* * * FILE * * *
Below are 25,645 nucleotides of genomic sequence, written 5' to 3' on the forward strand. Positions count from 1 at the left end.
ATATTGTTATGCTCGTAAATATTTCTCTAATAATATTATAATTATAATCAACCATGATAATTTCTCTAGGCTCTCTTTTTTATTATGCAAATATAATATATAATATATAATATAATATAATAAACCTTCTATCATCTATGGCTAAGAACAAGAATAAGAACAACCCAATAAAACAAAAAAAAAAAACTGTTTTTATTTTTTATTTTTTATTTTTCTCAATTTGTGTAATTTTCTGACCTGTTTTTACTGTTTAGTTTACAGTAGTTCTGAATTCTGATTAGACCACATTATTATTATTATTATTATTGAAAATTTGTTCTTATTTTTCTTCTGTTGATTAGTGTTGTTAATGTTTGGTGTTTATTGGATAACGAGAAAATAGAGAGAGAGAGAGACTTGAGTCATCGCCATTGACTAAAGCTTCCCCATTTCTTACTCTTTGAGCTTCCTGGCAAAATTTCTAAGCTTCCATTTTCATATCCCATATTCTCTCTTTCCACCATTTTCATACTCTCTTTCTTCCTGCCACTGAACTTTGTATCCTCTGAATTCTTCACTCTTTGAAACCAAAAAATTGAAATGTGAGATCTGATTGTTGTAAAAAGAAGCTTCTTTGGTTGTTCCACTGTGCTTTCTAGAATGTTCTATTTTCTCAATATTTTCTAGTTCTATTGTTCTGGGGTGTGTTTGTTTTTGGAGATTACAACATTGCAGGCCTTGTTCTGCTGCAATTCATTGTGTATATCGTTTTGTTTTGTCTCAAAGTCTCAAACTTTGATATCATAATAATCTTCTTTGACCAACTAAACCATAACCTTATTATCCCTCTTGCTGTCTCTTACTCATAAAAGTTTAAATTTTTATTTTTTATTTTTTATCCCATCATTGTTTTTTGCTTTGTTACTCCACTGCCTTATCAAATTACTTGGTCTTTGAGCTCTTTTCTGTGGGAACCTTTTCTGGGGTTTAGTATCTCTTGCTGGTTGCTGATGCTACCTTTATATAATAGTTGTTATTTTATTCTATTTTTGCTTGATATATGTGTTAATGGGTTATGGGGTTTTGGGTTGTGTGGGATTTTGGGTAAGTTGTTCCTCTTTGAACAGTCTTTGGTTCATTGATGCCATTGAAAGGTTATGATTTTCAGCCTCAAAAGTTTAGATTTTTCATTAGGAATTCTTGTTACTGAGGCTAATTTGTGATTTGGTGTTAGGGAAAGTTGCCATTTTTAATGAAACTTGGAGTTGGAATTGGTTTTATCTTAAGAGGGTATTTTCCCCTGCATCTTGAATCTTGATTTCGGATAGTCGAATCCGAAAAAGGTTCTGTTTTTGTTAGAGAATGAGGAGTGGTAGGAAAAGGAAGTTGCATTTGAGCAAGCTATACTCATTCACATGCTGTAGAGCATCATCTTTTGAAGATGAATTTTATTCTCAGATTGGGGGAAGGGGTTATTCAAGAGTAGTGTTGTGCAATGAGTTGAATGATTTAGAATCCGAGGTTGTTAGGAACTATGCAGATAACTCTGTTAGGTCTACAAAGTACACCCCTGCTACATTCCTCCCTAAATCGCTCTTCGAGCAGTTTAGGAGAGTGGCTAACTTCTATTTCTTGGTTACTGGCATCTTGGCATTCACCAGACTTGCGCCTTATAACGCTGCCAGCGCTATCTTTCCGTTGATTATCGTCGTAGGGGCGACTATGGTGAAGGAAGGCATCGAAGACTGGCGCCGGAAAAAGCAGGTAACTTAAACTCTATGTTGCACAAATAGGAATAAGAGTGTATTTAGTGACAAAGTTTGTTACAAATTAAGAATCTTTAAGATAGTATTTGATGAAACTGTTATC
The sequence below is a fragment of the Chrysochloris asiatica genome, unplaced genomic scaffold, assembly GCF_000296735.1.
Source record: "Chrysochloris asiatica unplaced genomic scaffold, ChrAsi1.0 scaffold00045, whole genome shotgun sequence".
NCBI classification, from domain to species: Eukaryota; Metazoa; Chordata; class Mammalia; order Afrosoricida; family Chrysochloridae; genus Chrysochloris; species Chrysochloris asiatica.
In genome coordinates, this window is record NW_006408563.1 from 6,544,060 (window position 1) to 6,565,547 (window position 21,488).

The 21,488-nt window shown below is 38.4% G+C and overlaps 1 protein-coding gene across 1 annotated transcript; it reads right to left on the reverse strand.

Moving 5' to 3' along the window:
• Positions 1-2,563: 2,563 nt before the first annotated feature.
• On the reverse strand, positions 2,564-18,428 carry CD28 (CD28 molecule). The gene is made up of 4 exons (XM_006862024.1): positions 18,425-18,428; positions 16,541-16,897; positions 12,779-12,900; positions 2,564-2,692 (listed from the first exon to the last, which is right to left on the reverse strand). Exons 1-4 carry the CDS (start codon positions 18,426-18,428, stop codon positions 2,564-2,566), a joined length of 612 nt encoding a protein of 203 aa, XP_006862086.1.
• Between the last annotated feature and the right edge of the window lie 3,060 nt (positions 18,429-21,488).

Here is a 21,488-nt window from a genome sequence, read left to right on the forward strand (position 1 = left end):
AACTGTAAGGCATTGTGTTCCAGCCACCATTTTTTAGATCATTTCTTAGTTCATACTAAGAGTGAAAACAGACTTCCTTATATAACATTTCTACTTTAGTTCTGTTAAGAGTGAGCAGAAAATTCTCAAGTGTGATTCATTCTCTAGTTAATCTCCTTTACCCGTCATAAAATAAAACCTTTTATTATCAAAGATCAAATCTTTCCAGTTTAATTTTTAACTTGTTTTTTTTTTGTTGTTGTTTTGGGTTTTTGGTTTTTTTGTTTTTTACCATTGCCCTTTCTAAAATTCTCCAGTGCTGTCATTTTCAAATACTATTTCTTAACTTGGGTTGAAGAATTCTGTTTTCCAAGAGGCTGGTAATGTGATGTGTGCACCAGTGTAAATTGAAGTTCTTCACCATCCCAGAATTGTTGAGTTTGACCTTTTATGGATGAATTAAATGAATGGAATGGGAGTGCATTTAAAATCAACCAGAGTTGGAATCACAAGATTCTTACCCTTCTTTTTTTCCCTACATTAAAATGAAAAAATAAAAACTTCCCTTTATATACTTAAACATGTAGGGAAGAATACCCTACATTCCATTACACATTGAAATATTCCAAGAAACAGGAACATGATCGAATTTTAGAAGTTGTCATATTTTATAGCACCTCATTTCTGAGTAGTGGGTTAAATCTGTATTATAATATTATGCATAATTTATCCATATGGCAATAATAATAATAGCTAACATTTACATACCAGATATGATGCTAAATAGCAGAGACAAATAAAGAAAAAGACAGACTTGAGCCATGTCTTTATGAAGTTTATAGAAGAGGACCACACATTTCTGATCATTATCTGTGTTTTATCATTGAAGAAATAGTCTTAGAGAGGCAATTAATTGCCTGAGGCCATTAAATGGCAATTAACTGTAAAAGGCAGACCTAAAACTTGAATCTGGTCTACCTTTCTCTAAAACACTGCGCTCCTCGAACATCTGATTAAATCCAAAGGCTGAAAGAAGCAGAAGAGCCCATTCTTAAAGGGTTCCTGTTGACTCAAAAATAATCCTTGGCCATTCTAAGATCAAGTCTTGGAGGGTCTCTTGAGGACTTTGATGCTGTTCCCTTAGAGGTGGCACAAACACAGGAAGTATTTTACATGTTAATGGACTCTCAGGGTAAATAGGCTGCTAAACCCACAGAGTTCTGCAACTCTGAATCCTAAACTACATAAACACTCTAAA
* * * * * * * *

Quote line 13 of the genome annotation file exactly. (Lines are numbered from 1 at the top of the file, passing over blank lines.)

AACTGTAAGGCATTGTGTTCCAGCCACCATTTTTTAGATCATTTCTTAGTTCATACTAAGAGTGAAAACAGACTTCCTTATATAACATTTCTACTTTAGTTCTGTTAAGAGTGAGCAGAAAATTCTCAAGTGTGATTCATTCTCTAGTTAATCTCCTTTACCCGTCATAAAATAAAACCTTTTATTATCAAAGATCAAATCTTTCCAGTTTAATTTTTAACTTGTTTTTTTTTTGTTGTTGTTTTGGGTTTTTGGTTTTTTTGTTTTTTACCATTGCCCTTTCTAAAATTCTCCAGTGCTGTCATTTTCAAATACTATTTCTTAACTTGGGTTGAAGAATTCTGTTTTCCAAGAGGCTGGTAATGTGATGTGTGCACCAGTGTAAATTGAAGTTCTTCACCATCCCAGAATTGTTGAGTTTGACCTTTTATGGATGAATTAAATGAATGGAATGGGAGTGCATTTAAAATCAACCAGAGTTGGAATCACAAGATTCTTACCCTTCTTTTTTTCCCTACATTAAAATGAAAAAATAAAAACTTCCCTTTATATACTTAAACATGTAGGGAAGAATACCCTACATTCCATTACACATTGAAATATTCCAAGAAACAGGAACATGATCGAATTTTAGAAGTTGTCATATTTTATAGCACCTCATTTCTGAGTAGTGGGTTAAATCTGTATTATAATATTATGCATAATTTATCCATATGGCAATAATAATAATAGCTAACATTTACATACCAGATATGATGCTAAATAGCAGAGACAAATAAAGAAAAAGACAGACTTGAGCCATGTCTTTATGAAGTTTATAGAAGAGGACCACACATTTCTGATCATTATCTGTGTTTTATCATTGAAGAAATAGTCTTAGAGAGGCAATTAATTGCCTGAGGCCATTAAATGGCAATTAACTGTAAAAGGCAGACCTAAAACTTGAATCTGGTCTACCTTTCTCTAAAACACTGCGCTCCTCGAACATCTGATTAAATCCAAAGGCTGAAAGAAGCAGAAGAGCCCATTCTTAAAGGGTTCCTGTTGACTCAAAAATAATCCTTGGCCATTCTAAGATCAAGTCTTGGAGGGTCTCTTGAGGACTTTGATGCTGTTCCCTTAGAGGTGGCACAAACACAGGAAGTATTTTACATGTTAATGGACTCTCAGGGTAAATAGGCTGCTAAACCCACAGAGTTCTGCAACTCTGAATCCTAAACTACATAAACACTCTAAA